Monday, December 24, 2018

Birthright citizenship and birth tourism

Birthright citizenship (i.e. every child born within the country is a citizen) is (perhaps unsurprisingly) a new-world phenomenon: it occurs widely in the Americas, which were populated largely by immigrants.

The map comes from:
Birthright Citizenship in the United States--A Global Comparison

Prosperous countries that give citizenship to everyone born within their borders (regardless of their parents' citizenship) can be attractive places to give birth, particularly if they have good medical care and comfortable surroundings, and particularly for families whose home may be problematic for political or economic reasons.

Birthright citizenship has become a political issue in the U.S. under the Trump administration, as part of a larger repugnance towards immigration.
NY Times: President Wants to Use Executive Order to End Birthright Citizenship
“We’re the only country in the world where a person comes in and has a baby, and the baby is essentially a citizen of the United States for 85 years, with all of those benefits,” Mr. Trump told Axios during an interview that was released in part on Tuesday, making a false claim. “It’s ridiculous. It’s ridiculous. And it has to end.”

While some of that repugnance focuses on countries in Central and South America, there is also an expensive birth tourism market, catering e.g. to families from Russia and China.

Here's a recent story from Bloomberg:
There’s No Stopping the Russian Baby Boom in Miami
But it’s not, the new mothers insist, about the U.S. passport. “Why does Trump think everyone is dying to have one?”

"Being a birth tourist in Sunny Isles Beach isn’t cheap, with agencies charging as much as $50,000 to set up housing, hire interpreters, find doctors and deal with paperwork. Those who can’t afford that level of service buy smaller packages and rent apartments in far-flung suburbs, sometimes teaming up to share lodgings and expenses.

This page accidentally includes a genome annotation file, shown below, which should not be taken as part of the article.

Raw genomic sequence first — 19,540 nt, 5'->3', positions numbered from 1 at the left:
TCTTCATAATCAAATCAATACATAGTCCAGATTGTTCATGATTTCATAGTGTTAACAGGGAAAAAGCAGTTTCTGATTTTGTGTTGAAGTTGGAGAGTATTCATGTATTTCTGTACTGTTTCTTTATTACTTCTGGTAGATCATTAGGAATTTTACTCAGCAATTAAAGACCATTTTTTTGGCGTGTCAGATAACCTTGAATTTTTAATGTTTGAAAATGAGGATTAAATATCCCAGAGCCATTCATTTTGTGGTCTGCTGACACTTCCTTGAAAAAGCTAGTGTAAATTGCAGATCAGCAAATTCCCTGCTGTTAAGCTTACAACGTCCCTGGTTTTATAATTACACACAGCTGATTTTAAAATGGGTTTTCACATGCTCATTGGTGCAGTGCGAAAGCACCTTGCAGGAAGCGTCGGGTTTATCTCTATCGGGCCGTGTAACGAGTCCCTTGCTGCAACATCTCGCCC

"The focus of Trump’s criticism hasn’t been the abuse of the system but the fact that it exists. One of his arguments against birthright citizenship is that when the babies born on U.S. soil become adults, they can petition for their parents to live permanently in the country.

But to many of the Russians in Sunny Isles, at least, this idea sounded unappealing. The biggest deterrent: They’d have to start paying personal income taxes that are more than double what they are in Russia."
And a story of a different sort from Newsweek:
"Though it’s not illegal to have their babies in the United States, birth tourists usually lie to immigration officials about their reasons for travel, according to an official cited by NBC. The bigger focus, however, are the organizers of websites that targeted women in China and sold the "maternity hotel" stays to them.

"For that reason, authorities did not arrest the women staying in the buildings on Wednesday, but instead will use them as witnesses in an attempt to prosecute the "handlers."

And here's a headline that looks like it could come from the U.S., but comes instead from Canada:

Feds studying 'birth tourism' as new data shows higher non-resident birth rates
"OTTAWA — The federal government is studying the issue of “birth tourism” with a view to better understand the scope of this practice within Canada and its impacts.

"This comes as new research published by Policy Options today shows the number of non-Canadian residents giving birth in Canadian hospitals is much higher than in figures reported by Statistics Canada.
"Immigration Minister Ahmed Hussen ... says Canada does not collect information on whether a woman is pregnant when entering Canada, nor can a woman be denied entry solely because she is pregnant or might give birth in Canada."

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